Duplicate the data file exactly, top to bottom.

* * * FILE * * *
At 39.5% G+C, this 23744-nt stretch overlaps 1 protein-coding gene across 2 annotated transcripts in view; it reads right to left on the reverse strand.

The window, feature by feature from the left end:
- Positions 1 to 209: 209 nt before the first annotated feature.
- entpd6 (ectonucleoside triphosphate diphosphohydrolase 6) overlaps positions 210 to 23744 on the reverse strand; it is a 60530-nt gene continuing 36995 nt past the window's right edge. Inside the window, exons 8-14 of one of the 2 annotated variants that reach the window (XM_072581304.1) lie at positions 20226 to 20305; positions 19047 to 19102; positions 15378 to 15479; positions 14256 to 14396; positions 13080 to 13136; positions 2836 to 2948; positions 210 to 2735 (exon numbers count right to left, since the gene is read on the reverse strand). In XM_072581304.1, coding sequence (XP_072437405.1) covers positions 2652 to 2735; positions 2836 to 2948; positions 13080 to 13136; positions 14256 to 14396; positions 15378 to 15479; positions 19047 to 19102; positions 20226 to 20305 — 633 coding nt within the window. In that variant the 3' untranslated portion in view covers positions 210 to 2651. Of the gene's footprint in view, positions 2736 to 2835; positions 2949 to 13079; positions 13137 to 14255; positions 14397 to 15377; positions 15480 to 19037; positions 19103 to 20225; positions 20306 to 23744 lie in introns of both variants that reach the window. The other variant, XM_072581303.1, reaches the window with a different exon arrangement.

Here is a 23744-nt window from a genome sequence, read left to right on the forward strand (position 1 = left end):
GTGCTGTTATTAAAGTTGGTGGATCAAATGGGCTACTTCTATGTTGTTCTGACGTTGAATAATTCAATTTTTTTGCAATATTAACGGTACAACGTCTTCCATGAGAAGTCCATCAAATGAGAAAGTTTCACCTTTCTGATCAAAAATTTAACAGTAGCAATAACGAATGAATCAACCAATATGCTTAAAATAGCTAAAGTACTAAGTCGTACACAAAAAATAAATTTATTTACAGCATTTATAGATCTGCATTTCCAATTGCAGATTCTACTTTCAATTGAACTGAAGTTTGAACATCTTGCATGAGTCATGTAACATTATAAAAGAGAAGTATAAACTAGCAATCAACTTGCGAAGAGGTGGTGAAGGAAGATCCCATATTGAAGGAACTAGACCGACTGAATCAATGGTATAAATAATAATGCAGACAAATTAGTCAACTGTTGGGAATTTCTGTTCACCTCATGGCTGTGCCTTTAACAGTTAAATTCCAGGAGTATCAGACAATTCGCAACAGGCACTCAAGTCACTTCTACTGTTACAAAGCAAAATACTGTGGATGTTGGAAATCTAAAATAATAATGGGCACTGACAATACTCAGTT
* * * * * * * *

At 39.5% G+C, this 23744-nt stretch overlaps 1 protein-coding gene across 2 annotated transcripts in view; it reads right to left on the reverse strand.

The window, feature by feature from the left end:
- Positions 1 to 209: 209 nt before the first annotated feature.
- entpd6 (ectonucleoside triphosphate diphosphohydrolase 6) overlaps positions 210 to 23744 on the reverse strand; it is a 60530-nt gene continuing 36995 nt past the window's right edge. Inside the window, exons 8-14 of one of the 2 annotated variants that reach the window (XM_072581304.1) lie at positions 20226 to 20305; positions 19047 to 19102; positions 15378 to 15479; positions 14256 to 14396; positions 13080 to 13136; positions 2836 to 2948; positions 210 to 2735 (exon numbers count right to left, since the gene is read on the reverse strand). In XM_072581304.1, coding sequence (XP_072437405.1) covers positions 2652 to 2735; positions 2836 to 2948; positions 13080 to 13136; positions 14256 to 14396; positions 15378 to 15479; positions 19047 to 19102; positions 20226 to 20305 — 633 coding nt within the window. In that variant the 3' untranslated portion in view covers positions 210 to 2651. Of the gene's footprint in view, positions 2736 to 2835; positions 2949 to 13079; positions 13137 to 14255; positions 14397 to 15377; positions 15480 to 19037; positions 19103 to 20225; positions 20306 to 23744 lie in introns of both variants that reach the window. The other variant, XM_072581303.1, reaches the window with a different exon arrangement.

Here is a 23744-nt window from a genome sequence, read left to right on the forward strand (position 1 = left end):
GTGCTGTTATTAAAGTTGGTGGATCAAATGGGCTACTTCTATGTTGTTCTGACGTTGAATAATTCAATTTTTTTGCAATATTAACGGTACAACGTCTTCCATGAGAAGTCCATCAAATGAGAAAGTTTCACCTTTCTGATCAAAAATTTAACAGTAGCAATAACGAATGAATCAACCAATATGCTTAAAATAGCTAAAGTACTAAGTCGTACACAAAAAATAAATTTATTTACAGCATTTATAGATCTGCATTTCCAATTGCAGATTCTACTTTCAATTGAACTGAAGTTTGAACATCTTGCATGAGTCATGTAACATTATAAAAGAGAAGTATAAACTAGCAATCAACTTGCGAAGAGGTGGTGAAGGAAGATCCCATATTGAAGGAACTAGACCGACTGAATCAATGGTATAAATAATAATGCAGACAAATTAGTCAACTGTTGGGAATTTCTGTTCACCTCATGGCTGTGCCTTTAACAGTTAAATTCCAGGAGTATCAGACAATTCGCAACAGGCACTCAAGTCACTTCTACTGTTACAAAGCAAAATACTGTGGATGTTGGAAATCTAAAATAATAATGGGCACTGACAATACTCAGTT